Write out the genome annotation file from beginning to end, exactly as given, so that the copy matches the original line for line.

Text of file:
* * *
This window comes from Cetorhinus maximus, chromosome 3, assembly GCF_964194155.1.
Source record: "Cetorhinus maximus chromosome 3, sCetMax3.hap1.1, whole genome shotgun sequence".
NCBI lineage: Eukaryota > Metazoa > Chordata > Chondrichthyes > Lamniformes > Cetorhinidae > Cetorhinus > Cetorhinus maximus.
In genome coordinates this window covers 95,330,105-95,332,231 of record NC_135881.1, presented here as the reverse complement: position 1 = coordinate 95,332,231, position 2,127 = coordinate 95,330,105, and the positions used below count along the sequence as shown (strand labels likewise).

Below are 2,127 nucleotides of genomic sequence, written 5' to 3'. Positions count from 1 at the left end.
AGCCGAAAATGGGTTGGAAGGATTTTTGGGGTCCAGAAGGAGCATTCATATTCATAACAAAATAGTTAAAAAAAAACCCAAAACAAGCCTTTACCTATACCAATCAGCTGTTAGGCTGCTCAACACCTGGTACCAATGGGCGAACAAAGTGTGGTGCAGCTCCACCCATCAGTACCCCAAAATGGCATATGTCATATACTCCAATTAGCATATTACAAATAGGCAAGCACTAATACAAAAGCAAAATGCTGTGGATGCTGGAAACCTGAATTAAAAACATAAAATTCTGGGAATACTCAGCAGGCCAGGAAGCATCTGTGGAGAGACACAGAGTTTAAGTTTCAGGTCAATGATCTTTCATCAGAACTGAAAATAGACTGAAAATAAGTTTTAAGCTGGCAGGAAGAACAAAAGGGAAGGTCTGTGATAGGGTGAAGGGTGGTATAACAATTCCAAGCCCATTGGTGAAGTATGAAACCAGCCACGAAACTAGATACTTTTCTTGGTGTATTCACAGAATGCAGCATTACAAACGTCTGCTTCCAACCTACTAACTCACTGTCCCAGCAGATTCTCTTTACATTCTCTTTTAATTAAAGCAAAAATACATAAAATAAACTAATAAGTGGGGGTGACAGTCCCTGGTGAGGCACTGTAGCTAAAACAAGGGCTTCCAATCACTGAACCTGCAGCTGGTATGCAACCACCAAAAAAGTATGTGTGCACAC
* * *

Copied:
This window comes from Cetorhinus maximus, chromosome 3, assembly GCF_964194155.1.
Source record: "Cetorhinus maximus chromosome 3, sCetMax3.hap1.1, whole genome shotgun sequence".
NCBI lineage: Eukaryota > Metazoa > Chordata > Chondrichthyes > Lamniformes > Cetorhinidae > Cetorhinus > Cetorhinus maximus.
In genome coordinates this window covers 95,330,105-95,332,231 of record NC_135881.1, presented here as the reverse complement: position 1 = coordinate 95,332,231, position 2,127 = coordinate 95,330,105, and the positions used below count along the sequence as shown (strand labels likewise).

Below are 2,127 nucleotides of genomic sequence, written 5' to 3'. Positions count from 1 at the left end.
AGCCGAAAATGGGTTGGAAGGATTTTTGGGGTCCAGAAGGAGCATTCATATTCATAACAAAATAGTTAAAAAAAAACCCAAAACAAGCCTTTACCTATACCAATCAGCTGTTAGGCTGCTCAACACCTGGTACCAATGGGCGAACAAAGTGTGGTGCAGCTCCACCCATCAGTACCCCAAAATGGCATATGTCATATACTCCAATTAGCATATTACAAATAGGCAAGCACTAATACAAAAGCAAAATGCTGTGGATGCTGGAAACCTGAATTAAAAACATAAAATTCTGGGAATACTCAGCAGGCCAGGAAGCATCTGTGGAGAGACACAGAGTTTAAGTTTCAGGTCAATGATCTTTCATCAGAACTGAAAATAGACTGAAAATAAGTTTTAAGCTGGCAGGAAGAACAAAAGGGAAGGTCTGTGATAGGGTGAAGGGTGGTATAACAATTCCAAGCCCATTGGTGAAGTATGAAACCAGCCACGAAACTAGATACTTTTCTTGGTGTATTCACAGAATGCAGCATTACAAACGTCTGCTTCCAACCTACTAACTCACTGTCCCAGCAGATTCTCTTTACATTCTCTTTTAATTAAAGCAAAAATACATAAAATAAACTAATAAGTGGGGGTGACAGTCCCTGGTGAGGCACTGTAGCTAAAACAAGGGCTTCCAATCACTGAACCTGCAGCTGGTATGCAACCACCAAAAAAGTATGTGTGCACAC